National carrier Kenya Airways has a new management team following a major financial shake-up.
The government is the major shareholder, followed by KQ Lenders Co. Ltd., and then KLM comes at third according to the Optimization Plan.
The government increased its shares to 46.53% in the KQ shareholding with 13.9 billion shares. KQ Lenders (comprising of 11 banks) chose to convert their loans into equity, and will now control 35.69% shareholding of KQ, with an allocation of 10.7 billion shares. KLM’s shareholding has dropped down to 13.71% from its initial 26.73%.
Micheal Joseph, the airline’s board chairperson said, “In addition, KLM and KQ will be amending their long-standing joint venture agreement to further enhance the benefits to the company. Under the proposed cooperation agreement, the shareholders agreement entered into between the Government and KLM at the time of KLM’s initial investment in the company in 1995 will be terminated.”
The changes await approval from shareholders in a special general meeting to be held on the 8th of August, a day just before the elections. If the plan goes through, the reorganization will have reached its final phase, and it is widely expected that the ROI will be profitable.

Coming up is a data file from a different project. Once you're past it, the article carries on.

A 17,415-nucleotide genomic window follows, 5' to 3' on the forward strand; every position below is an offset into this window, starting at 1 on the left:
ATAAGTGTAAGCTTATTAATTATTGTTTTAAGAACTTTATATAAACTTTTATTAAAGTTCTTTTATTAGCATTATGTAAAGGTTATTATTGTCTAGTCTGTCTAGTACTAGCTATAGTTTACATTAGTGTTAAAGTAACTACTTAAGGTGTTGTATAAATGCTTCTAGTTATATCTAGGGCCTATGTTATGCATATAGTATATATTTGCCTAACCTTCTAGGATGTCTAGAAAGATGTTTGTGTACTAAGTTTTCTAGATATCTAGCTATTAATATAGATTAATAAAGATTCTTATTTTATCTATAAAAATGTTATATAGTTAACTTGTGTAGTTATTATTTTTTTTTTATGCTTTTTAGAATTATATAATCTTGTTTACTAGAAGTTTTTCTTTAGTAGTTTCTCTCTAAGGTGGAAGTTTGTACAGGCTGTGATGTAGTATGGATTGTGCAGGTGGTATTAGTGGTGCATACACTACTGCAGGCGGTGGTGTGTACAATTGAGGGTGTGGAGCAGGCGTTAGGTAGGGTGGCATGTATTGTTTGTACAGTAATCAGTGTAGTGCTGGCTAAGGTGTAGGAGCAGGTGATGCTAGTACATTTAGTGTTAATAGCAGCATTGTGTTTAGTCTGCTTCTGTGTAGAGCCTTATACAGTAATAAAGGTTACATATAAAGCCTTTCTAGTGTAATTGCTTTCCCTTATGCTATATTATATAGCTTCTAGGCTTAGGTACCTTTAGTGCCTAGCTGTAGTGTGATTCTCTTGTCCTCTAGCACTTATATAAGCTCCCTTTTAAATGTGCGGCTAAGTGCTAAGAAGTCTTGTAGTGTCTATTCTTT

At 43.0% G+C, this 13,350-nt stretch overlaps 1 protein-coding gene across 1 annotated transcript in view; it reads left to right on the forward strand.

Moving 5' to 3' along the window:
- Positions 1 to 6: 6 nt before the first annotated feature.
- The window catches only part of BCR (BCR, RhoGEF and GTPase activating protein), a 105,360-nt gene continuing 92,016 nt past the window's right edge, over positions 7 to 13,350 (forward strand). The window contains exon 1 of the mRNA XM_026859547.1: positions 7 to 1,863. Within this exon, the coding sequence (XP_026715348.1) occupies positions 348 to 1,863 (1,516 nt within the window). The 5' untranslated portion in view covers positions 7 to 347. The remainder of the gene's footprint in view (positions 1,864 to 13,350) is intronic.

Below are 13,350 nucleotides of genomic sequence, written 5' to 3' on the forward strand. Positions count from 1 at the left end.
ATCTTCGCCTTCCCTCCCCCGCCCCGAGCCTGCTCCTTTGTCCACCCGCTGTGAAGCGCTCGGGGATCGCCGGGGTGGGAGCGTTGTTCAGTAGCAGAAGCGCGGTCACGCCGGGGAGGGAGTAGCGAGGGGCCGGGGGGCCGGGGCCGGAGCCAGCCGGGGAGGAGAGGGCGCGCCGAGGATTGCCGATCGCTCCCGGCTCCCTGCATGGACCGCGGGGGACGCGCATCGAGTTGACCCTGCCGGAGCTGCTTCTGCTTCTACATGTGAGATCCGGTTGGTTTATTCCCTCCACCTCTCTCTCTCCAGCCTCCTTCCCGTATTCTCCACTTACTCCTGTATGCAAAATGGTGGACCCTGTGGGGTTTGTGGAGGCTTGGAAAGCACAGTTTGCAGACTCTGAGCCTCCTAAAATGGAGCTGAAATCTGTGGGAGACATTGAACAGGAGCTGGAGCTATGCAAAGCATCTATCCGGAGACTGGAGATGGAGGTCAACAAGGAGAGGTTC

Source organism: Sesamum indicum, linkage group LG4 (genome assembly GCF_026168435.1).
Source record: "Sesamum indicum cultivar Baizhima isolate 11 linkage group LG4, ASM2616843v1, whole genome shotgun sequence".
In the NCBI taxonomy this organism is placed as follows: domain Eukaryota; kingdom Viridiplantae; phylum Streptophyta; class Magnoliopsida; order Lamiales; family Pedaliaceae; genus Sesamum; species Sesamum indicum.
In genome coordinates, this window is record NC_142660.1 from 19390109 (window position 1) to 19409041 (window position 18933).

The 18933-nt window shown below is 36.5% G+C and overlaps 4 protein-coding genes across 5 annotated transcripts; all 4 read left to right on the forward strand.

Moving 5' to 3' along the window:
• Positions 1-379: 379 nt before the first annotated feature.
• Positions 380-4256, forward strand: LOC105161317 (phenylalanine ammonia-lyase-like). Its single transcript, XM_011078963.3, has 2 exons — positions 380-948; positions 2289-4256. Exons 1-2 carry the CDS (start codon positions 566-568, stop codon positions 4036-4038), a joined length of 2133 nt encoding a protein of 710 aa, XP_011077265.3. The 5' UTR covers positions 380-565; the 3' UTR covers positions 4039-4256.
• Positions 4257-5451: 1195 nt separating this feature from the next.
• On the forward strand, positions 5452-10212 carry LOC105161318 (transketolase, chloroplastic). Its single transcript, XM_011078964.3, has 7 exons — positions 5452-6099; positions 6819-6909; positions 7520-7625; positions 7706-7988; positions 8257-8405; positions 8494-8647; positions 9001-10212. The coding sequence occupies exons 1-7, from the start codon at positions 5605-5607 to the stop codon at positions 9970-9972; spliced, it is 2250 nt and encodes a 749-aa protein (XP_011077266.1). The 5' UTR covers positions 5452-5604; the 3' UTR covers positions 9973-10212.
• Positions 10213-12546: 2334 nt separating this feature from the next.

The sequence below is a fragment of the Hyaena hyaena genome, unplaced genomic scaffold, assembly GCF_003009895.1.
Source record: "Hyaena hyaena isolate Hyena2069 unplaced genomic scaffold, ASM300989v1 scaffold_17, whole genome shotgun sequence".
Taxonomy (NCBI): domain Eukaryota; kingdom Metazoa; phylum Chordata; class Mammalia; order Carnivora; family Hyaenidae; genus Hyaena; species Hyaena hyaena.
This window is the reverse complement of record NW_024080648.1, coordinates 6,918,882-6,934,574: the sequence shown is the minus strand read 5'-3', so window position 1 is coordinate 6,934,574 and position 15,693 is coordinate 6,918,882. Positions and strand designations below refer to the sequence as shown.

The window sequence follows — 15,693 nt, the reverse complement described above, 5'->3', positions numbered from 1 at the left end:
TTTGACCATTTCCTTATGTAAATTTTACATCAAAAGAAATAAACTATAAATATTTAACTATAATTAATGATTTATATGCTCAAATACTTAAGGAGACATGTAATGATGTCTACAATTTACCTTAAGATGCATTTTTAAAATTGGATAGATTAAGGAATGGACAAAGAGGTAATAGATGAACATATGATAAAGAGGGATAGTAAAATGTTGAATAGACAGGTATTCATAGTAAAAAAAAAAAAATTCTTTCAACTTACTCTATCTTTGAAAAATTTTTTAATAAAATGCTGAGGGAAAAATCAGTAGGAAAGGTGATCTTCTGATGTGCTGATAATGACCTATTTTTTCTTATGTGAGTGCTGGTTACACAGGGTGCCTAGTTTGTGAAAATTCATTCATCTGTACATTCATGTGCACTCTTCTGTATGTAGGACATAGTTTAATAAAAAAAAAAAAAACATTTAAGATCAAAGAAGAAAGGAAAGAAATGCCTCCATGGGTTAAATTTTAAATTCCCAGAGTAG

Certain banks are also expected to provide a loan of Sh. 17.5 billion through a new multi-purpose vehicle to help improve KQ’s cash flows.
If these banks, however, liquidate their shareholding, the structure may change. According to some reports, some of these banks include: Equity Bank, KCB Group, Commercial Bank of Africa, Cooperative Bank, Jamii Bora, I&M Bank, NIC Bank and Ecobank, Chase Bank, National Bank, and Diamond Trust Bank.
The plan hopes to reduce KQ’s current debt by Sh51 billion to Sh242 billion in a bid to return profitability. It aims at making an operating profit of Sh900 million in the 2016/17 financial year from an operating loss of Sh4.4 billion in the financial year 2015/16.
Written by Collins Gathogo